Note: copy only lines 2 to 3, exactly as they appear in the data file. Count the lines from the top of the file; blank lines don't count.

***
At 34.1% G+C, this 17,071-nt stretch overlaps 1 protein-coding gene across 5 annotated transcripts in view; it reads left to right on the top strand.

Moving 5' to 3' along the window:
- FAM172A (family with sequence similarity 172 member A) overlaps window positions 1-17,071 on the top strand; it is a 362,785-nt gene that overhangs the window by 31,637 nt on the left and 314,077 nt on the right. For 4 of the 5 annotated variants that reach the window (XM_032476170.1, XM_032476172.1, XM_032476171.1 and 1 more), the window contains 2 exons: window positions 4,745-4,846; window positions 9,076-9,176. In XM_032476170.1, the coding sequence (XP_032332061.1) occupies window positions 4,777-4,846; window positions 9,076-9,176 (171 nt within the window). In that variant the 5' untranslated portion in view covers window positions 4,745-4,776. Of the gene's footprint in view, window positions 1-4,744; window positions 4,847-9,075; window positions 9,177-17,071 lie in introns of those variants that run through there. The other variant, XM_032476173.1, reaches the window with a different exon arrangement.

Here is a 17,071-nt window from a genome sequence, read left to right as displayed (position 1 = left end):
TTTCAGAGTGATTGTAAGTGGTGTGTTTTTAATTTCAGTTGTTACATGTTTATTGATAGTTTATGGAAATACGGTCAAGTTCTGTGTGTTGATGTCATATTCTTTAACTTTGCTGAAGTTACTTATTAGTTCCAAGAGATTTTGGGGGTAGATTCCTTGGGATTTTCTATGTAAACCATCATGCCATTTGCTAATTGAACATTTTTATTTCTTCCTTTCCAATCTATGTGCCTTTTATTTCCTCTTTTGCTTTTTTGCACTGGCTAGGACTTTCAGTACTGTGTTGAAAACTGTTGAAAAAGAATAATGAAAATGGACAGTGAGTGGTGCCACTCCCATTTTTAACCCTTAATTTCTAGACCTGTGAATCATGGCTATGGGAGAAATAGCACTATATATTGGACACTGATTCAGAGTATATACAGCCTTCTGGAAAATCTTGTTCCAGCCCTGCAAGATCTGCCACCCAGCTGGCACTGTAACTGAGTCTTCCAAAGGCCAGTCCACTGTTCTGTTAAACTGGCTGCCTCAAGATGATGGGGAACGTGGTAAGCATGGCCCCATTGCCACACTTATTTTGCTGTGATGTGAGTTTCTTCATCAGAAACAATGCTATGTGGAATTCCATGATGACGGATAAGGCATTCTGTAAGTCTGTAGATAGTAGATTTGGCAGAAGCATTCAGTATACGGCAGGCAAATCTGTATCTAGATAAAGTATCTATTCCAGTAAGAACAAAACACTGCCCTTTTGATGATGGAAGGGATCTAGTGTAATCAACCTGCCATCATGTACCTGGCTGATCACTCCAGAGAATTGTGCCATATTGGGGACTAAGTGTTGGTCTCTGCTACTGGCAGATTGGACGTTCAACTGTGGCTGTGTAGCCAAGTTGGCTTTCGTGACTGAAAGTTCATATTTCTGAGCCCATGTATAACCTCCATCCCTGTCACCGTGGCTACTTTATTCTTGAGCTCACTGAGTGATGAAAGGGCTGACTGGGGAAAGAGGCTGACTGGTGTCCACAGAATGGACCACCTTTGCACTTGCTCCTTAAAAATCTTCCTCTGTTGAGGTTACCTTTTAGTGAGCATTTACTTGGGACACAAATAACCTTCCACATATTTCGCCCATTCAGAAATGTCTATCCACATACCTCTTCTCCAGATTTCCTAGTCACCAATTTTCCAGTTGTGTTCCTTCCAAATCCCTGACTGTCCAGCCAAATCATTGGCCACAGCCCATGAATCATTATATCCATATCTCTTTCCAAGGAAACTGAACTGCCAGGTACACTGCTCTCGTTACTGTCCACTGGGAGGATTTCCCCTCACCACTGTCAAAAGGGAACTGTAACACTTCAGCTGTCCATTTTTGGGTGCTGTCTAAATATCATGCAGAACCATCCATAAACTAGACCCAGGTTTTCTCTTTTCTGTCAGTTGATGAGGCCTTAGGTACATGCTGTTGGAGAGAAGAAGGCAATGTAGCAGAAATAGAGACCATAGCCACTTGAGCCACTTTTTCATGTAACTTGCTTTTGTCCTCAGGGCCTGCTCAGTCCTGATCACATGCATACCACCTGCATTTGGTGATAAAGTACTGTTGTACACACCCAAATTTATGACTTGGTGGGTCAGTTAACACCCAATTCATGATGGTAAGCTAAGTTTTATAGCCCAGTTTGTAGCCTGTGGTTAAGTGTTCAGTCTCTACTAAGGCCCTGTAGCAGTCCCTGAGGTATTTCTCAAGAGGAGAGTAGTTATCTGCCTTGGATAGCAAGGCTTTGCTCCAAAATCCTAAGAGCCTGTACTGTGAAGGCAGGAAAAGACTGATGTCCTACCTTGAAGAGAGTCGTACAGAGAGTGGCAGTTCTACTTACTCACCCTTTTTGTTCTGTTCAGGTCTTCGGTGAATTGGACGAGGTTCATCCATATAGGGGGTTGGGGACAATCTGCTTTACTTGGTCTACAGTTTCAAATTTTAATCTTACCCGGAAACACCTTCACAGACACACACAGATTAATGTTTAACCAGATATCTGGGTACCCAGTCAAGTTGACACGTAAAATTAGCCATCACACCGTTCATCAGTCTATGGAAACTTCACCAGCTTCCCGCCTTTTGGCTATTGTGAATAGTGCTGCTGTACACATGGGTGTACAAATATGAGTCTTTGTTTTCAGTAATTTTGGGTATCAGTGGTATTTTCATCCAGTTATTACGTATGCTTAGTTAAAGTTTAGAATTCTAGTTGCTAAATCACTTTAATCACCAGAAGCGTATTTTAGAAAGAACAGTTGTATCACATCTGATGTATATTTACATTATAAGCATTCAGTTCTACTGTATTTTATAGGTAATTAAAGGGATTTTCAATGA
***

Moving 5' to 3' along the window:
- FAM172A (family with sequence similarity 172 member A) overlaps window positions 1-17,071 on the top strand; it is a 362,785-nt gene that overhangs the window by 31,637 nt on the left and 314,077 nt on the right. For 4 of the 5 annotated variants that reach the window (XM_032476170.1, XM_032476172.1, XM_032476171.1 and 1 more), the window contains 2 exons: window positions 4,745-4,846; window positions 9,076-9,176. In XM_032476170.1, the coding sequence (XP_032332061.1) occupies window positions 4,777-4,846; window positions 9,076-9,176 (171 nt within the window). In that variant the 5' untranslated portion in view covers window positions 4,745-4,776. Of the gene's footprint in view, window positions 1-4,744; window positions 4,847-9,075; window positions 9,177-17,071 lie in introns of those variants that run through there. The other variant, XM_032476173.1, reaches the window with a different exon arrangement.